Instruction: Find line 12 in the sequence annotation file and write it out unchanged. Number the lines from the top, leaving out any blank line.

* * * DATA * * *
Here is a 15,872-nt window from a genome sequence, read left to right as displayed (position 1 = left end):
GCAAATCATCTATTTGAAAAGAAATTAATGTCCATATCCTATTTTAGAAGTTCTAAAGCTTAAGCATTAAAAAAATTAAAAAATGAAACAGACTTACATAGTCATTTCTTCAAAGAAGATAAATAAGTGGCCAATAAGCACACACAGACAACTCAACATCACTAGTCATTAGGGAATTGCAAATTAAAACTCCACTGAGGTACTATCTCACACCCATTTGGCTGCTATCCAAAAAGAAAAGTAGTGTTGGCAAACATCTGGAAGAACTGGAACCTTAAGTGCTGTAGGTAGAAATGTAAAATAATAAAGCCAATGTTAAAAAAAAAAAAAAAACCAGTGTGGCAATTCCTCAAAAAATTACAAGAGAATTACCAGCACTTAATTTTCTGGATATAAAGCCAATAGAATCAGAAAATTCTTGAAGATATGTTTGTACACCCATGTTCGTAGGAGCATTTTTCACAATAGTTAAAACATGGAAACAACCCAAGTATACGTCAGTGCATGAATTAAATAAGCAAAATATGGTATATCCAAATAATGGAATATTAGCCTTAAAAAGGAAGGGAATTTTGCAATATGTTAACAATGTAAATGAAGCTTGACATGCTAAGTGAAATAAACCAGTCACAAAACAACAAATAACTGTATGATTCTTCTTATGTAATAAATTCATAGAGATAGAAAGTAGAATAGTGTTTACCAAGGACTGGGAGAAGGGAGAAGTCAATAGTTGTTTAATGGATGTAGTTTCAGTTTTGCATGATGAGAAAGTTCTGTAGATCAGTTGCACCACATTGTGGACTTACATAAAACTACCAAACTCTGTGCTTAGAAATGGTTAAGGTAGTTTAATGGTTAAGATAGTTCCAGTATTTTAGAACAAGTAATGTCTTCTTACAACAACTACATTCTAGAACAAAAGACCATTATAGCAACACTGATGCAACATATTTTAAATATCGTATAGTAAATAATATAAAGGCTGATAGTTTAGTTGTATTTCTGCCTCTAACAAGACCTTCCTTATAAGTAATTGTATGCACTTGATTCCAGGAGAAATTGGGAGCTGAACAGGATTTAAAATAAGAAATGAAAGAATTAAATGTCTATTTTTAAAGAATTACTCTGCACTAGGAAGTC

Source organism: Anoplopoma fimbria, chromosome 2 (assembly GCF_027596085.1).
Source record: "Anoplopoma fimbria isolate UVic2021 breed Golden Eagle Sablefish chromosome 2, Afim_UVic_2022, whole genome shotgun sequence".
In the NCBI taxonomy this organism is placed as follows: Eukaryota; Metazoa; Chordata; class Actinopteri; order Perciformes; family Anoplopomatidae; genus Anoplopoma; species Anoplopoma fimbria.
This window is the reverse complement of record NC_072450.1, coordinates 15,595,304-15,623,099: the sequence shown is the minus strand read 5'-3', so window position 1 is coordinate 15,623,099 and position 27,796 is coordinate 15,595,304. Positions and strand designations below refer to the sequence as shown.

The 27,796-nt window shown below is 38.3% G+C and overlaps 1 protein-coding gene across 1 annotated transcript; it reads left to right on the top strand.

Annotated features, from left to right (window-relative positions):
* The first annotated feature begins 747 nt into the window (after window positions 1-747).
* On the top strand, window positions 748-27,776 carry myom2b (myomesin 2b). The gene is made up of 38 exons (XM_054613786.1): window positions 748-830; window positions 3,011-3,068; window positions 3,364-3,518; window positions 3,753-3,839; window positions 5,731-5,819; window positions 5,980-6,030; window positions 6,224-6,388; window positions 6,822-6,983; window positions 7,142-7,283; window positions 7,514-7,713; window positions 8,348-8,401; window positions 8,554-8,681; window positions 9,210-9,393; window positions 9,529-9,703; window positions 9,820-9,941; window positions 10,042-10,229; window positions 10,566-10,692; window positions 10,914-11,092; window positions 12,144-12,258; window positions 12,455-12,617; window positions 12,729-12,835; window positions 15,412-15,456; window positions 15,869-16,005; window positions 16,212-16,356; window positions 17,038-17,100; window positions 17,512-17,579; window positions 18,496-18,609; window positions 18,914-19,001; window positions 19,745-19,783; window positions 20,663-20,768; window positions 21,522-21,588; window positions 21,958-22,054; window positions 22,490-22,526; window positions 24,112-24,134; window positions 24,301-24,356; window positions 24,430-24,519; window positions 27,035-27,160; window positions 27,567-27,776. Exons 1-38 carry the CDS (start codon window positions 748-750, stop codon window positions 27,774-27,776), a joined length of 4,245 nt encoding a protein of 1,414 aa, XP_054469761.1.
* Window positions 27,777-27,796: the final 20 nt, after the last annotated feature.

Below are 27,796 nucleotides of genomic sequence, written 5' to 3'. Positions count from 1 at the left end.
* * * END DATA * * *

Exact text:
Below are 27,796 nucleotides of genomic sequence, written 5' to 3'. Positions count from 1 at the left end.